hashcat accepts WPA/WPA2 hashes in hashcat's own “hccapx” file format. Assuming that you have already captured a 4-way handshake using wlandump-ng (hcxtools), wlanresponse (hcxtools), airodump-ng (aircrack-ng), besside-ng (aircrack-ng), Wireshark or tcpdump. It is recommended to use hcxtools.
The next step will be to convert the .cap file to the hccapx format that hashcat can understand. The easiest way to do this is to use this web interface provided by the hashcat team:
Just upload your .cap, and it will be converted to a .hccapx file.
Of course, you may not want to upload sensitive data to a web site that you do not control. If you don't mind, go for it. Otherwise, you can download the cap2hccapx utility and execute it locally, using the following steps:
A technical overview of the hccapx file format is also available.
The cap2hccapx utility and hcxtools are still very new. At this writing, Kali has not yet updated from hccap to hccapx.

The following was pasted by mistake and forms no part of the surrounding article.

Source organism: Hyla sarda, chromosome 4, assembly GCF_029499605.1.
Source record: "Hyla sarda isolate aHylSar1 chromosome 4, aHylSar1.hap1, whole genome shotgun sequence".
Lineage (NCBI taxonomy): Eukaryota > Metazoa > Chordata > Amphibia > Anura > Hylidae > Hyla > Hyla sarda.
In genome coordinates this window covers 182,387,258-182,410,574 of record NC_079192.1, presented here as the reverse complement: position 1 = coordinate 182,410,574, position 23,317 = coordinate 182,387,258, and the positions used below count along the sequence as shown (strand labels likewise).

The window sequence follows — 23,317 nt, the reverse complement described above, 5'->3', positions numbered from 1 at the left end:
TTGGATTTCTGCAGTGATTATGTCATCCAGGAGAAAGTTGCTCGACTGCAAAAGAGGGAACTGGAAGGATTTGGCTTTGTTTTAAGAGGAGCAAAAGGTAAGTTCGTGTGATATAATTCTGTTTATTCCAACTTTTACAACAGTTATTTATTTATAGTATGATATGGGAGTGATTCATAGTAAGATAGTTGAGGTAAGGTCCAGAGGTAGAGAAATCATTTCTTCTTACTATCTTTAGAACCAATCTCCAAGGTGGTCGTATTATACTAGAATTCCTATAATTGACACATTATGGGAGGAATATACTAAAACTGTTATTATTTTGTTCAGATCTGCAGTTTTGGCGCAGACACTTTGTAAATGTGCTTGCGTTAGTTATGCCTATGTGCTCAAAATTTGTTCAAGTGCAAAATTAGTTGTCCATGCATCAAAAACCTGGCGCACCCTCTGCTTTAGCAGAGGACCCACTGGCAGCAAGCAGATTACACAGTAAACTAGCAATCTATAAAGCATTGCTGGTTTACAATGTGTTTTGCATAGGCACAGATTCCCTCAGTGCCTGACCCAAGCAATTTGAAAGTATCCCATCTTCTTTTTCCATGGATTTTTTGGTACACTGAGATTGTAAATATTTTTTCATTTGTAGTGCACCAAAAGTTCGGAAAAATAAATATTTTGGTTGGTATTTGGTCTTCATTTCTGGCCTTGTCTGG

hashcat is very flexible, so I'll cover three most common and basic scenarios:
hashcat.exe -m 2500 capture.hccapx rockyou.txt pause
Execute the attack using the batch file, which should be changed to suit your needs.
hashcat.exe -m 2500 -a3 capture.hccapx ?d?d?d?d?d?d?d?d pause
This will pipe digits-only strings of length 8 to hashcat. Replace the ?d as needed.
It would be wise to first estimate the time it would take to process using a calculator.
TBD: add some example timeframes for common masks / common speed
This is similar to a Dictionary attack, but the commands look a bit different:
hashcat.exe -m 2500 -r rules/best64.rule capture.hccapx rockyou.txt pause
This will mutate the RockYou wordlist with best 64 rules, which come with the hashcat distribution.
Change as necessary and remember, the time it will take the attack to finish will increase proportionally with the amount of rules.